Specific Intensity for Peaking: Is Race Pace the Best Option?


Iker Munoz 1 , * , Stephen Seiler 2 , Alberto Alcocer 3 , Natasha Carr 4 , Jonathan Esteve-Lanao 1

1 Department of Motricity and Sport Training Fundamentals, European University of Madrid, Madrid, Spain

2 Faculty of Health and Sport Sciences, University of Agder, Kristiansand, Norway

3 Cardiometatabolic Unity, Faculty of Medicine, Autonomous University of Yucatan, Merida, Mexico

4 School of Nutrition and Health Promotion, Arizona State University, Tempe, USA

How to Cite: Munoz I, Seiler S, Alcocer A, Carr N, Esteve-Lanao J. Specific Intensity for Peaking: Is Race Pace the Best Option?, Asian J Sports Med. 2015 ; 6(3):e24900. doi: 10.5812/asjsm.24900.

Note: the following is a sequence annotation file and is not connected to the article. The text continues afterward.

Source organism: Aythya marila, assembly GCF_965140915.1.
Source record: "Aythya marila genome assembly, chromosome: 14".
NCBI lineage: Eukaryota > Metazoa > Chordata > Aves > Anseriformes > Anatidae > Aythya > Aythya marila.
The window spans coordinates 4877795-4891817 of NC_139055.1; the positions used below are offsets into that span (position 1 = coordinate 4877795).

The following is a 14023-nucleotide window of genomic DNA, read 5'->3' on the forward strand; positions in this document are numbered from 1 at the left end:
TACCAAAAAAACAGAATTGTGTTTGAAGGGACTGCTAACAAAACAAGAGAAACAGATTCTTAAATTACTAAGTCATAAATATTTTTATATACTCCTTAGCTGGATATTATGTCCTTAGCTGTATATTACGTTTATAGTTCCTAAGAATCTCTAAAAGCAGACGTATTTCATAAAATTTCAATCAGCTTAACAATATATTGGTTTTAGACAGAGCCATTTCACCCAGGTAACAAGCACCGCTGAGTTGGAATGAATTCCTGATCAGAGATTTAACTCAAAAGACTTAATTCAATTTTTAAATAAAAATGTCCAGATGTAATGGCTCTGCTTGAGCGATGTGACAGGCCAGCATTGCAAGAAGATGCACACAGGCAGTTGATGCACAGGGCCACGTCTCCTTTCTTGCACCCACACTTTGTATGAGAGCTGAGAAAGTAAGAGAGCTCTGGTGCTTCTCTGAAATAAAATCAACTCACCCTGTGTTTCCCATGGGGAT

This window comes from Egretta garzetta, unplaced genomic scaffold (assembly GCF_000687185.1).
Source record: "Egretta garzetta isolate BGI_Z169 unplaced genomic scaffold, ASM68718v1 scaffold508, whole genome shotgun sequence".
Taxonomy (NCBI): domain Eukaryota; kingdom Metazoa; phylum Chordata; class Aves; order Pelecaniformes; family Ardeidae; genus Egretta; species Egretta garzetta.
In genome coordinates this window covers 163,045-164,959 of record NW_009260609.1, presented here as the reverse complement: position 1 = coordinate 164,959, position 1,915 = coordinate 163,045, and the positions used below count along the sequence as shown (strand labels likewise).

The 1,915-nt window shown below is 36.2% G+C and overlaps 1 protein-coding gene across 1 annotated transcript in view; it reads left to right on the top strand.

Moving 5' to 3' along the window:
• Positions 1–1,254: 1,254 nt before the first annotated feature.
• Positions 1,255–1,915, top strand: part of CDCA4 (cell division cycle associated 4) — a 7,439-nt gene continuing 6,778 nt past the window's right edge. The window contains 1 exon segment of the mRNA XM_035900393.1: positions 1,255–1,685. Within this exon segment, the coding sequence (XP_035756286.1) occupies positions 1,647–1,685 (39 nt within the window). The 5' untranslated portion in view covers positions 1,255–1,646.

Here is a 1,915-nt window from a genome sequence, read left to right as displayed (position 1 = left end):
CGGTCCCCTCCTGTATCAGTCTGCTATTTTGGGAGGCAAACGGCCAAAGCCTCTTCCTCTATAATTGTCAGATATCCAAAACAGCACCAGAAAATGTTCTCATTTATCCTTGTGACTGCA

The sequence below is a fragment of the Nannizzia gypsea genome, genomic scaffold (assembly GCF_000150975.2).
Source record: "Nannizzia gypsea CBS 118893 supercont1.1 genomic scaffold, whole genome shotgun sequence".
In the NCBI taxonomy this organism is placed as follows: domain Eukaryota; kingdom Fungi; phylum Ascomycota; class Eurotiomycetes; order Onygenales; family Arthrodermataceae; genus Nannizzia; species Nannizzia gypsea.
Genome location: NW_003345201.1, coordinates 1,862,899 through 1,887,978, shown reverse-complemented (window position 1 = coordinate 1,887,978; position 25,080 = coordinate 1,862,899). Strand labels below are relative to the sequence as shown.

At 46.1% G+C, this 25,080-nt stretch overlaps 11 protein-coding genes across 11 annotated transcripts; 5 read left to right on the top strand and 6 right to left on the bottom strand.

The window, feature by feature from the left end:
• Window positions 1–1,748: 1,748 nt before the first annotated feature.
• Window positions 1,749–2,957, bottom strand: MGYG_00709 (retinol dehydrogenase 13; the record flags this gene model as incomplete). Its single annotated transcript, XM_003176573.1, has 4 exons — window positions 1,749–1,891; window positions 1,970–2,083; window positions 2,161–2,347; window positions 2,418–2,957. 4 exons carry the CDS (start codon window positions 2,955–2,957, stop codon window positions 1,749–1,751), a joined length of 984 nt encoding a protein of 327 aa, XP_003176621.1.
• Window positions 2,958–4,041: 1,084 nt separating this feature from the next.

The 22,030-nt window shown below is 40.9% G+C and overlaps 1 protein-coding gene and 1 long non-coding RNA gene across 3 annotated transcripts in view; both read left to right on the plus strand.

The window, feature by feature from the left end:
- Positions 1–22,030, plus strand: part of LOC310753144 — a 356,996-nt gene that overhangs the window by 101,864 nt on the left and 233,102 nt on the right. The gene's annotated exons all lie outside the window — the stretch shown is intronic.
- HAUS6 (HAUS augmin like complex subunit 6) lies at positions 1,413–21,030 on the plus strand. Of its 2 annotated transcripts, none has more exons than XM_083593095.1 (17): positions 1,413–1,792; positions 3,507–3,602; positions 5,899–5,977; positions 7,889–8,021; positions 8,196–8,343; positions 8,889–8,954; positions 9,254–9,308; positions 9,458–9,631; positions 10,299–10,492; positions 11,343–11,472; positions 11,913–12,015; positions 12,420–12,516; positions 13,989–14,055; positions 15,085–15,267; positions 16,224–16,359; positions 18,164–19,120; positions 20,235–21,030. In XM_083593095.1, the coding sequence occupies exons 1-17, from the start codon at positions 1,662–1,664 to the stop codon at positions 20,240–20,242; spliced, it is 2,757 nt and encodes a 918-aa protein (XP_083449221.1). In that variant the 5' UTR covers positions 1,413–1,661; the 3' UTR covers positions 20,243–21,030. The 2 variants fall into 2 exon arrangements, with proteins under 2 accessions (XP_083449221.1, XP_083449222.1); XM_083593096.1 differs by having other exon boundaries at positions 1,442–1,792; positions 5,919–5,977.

Asian Journal of Sports Medicine: 6 (3); e24900
Published Online: September 23, 2015
Article Type: Research Article
Received: April 14, 2014
Revised: September 20, 2014
Accepted: September 30, 2014


Background: The peaking period for endurance competition is characterized for a relative increase of the intensity of training, after a longer period of training relatively dominated by lower intensity and higher volume

Objectives: The present study was designed to compare physiological and 10 km performance effects of high intensity training (HIT) versus race pace interval training (RP) during peaking for competition in well-trained runners.